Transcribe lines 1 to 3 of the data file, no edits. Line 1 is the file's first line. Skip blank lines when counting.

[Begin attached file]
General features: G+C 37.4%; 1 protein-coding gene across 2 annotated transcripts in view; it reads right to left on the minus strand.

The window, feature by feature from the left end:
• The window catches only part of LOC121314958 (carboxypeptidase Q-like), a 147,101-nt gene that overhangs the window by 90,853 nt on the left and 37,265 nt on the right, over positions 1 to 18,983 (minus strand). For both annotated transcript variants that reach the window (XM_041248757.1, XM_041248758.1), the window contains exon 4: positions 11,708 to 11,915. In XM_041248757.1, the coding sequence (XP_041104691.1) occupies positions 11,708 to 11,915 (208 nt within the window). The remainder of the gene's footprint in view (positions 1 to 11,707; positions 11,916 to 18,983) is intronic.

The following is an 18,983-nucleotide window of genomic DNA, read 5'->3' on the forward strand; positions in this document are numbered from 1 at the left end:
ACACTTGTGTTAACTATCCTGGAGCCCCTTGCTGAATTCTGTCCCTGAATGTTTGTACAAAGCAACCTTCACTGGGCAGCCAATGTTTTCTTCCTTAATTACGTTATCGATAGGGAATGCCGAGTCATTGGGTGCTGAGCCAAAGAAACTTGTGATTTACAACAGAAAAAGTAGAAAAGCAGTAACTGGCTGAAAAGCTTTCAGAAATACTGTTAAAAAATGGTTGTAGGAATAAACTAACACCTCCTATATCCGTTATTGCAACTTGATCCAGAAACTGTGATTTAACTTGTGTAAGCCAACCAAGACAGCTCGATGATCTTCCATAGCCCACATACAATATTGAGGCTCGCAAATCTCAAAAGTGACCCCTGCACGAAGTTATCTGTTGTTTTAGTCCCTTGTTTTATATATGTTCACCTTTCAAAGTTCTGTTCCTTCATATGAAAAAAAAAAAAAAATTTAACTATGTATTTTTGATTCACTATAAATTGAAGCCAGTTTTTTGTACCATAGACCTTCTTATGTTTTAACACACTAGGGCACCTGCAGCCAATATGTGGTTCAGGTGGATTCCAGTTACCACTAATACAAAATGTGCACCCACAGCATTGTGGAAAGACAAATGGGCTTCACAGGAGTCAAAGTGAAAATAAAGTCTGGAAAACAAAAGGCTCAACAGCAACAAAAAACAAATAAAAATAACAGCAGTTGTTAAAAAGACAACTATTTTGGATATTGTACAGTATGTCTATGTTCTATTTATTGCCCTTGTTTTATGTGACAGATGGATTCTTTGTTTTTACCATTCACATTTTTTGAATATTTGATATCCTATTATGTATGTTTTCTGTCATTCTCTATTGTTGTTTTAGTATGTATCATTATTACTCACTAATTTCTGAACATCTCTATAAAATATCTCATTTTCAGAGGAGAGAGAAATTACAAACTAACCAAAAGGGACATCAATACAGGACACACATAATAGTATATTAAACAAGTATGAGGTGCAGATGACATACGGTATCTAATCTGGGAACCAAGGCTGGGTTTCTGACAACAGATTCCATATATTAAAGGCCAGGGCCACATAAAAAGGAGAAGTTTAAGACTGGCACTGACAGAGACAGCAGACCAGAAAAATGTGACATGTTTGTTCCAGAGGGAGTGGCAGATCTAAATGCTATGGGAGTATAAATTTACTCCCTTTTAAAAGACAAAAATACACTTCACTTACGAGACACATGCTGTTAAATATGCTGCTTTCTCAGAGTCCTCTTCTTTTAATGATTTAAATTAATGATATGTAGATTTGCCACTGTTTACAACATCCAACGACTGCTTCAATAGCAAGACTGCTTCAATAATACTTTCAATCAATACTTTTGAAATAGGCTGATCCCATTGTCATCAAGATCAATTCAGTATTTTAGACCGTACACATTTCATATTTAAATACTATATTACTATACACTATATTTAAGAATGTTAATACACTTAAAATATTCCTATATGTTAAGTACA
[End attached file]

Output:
General features: G+C 37.4%; 1 protein-coding gene across 2 annotated transcripts in view; it reads right to left on the minus strand.

The window, feature by feature from the left end:
• The window catches only part of LOC121314958 (carboxypeptidase Q-like), a 147,101-nt gene that overhangs the window by 90,853 nt on the left and 37,265 nt on the right, over positions 1 to 18,983 (minus strand). For both annotated transcript variants that reach the window (XM_041248757.1, XM_041248758.1), the window contains exon 4: positions 11,708 to 11,915. In XM_041248757.1, the coding sequence (XP_041104691.1) occupies positions 11,708 to 11,915 (208 nt within the window). The remainder of the gene's footprint in view (positions 1 to 11,707; positions 11,916 to 18,983) is intronic.